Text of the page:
Money Decisions for Teens
Skip Navigation LinksReality Check > Money Decisions for Teens

One thing they don’t teach you in school is how to manage money. Now that you’re in your teens, you’re beginning to have a more independent relationship with money. You’re transitioning from an allowance or handouts from parents to earning your own money with part-time jobs after school, or even from your own business endeavors.

So, what do you do with this money to make it work for you and last longer? Now is the best time to figure this out – before you’re out there on your own. Before you head off to college, or into the working world, make sure you learn the following lessons:

It’s never too early to plan: If you think your parents don’t have a handle on this – or you need some guidance yourself – suggest that your parents bring in an expert such as a Certified Financial Planner™ professional. It’s never too early to deliver the message that how you manage your money as a teen – particularly on your own in college -- will set the stage for how well you manage it in adulthood.

A planner can help you focus on spending and debt issues in college, but it also makes sense to discuss how you will save for a car and, eventually, a home. That might force some smart spending, saving and investing decisions while you’re still in school.  Once you get the message, you’re in the game!

Focus on credit:  It’s one thing for you to use your parents’ credit card while you’re still living at home. It’s quite another when you get your first taste of freedom hundreds of miles away, often without your parents’ knowledge. Parents should opt to co-sign your credit card but keep it in your name. That way, parents will know when you make a financial misstep (and this probably will happen), which will be a strong incentive for you to keep your credit rating clean for the next four years.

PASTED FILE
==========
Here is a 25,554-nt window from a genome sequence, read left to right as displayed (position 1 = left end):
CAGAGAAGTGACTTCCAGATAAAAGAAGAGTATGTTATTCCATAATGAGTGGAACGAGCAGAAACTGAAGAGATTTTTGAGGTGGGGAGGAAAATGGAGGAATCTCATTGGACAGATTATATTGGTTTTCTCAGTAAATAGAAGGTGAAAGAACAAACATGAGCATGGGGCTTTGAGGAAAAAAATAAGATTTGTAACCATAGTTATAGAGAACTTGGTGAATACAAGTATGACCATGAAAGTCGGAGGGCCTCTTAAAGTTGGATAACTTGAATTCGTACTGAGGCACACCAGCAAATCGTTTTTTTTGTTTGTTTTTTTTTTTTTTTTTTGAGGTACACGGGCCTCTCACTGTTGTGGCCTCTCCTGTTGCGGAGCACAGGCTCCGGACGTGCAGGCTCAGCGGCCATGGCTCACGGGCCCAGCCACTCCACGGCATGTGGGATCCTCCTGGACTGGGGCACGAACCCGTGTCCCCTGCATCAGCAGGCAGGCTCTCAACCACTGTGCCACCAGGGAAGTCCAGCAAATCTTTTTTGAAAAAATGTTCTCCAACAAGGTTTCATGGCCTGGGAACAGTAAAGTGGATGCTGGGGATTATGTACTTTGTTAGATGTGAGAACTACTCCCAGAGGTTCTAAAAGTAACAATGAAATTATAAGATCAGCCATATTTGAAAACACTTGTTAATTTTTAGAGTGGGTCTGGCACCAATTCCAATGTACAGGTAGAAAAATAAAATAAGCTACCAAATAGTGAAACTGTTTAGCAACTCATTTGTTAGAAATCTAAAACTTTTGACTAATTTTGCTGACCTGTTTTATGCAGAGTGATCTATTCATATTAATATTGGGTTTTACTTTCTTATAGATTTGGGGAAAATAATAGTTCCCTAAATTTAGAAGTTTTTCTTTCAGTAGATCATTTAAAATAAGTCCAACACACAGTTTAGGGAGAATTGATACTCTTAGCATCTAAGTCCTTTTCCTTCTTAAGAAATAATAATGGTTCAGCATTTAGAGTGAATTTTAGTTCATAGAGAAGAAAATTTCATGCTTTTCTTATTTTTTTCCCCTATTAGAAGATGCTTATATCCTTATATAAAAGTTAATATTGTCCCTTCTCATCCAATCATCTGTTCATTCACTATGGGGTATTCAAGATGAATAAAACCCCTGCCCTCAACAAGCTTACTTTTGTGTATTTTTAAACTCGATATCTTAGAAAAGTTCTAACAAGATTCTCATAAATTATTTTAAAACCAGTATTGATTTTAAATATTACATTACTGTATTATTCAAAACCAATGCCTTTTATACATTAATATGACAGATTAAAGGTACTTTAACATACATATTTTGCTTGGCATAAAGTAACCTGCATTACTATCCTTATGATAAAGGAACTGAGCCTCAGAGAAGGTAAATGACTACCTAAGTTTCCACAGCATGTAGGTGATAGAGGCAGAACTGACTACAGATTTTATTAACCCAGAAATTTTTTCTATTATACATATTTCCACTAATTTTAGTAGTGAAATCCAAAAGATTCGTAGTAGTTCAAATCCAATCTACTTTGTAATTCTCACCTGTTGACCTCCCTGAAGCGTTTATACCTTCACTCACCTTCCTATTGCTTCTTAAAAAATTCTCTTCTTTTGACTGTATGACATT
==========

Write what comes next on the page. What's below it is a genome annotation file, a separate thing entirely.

Most important: Parents who are co-signed on your credit account can make sure you don’t sign up for any additional credit cards on campus where you’ll certainly be bombarded with offers.

Bank smart: You’re new at this, so you need to get some familiarity with the banking system before you head to college. You should set up a checking account on campus, but talk to your banker about debit options and fees, particularly for overdrafts, which are sky-high at many banks now.  Also ask your banker about direct-deposit options if your parents are planning to deposit money from home for your tuition or agreed-to spending needs.
 
Set up your first emergency fund: As a young person entering independence, you should get used to the idea of savings and reserves for unforeseen events such as emergency trips home or related expenses. To be sure: late-night pizza is not an emergency!

Put yourself in charge of maintaining your financial aid: Each year, the FAFSA (Free Application for Federal Financial Aid) is due in June. State applications are due earlier. While parents need to run the financial aid process, you need to be equally aware of how your education is paid. Everyone should file the form whether or not you think you may be eligible, and you (with your parents) should be searching for scholarships at all times. By the way, legitimate
scholarships never charge fees and are typically open to all applicants for consideration.  It might also make sense to meet your parents’ tax preparer to make sure you’re taking advantage of any income tax opportunities.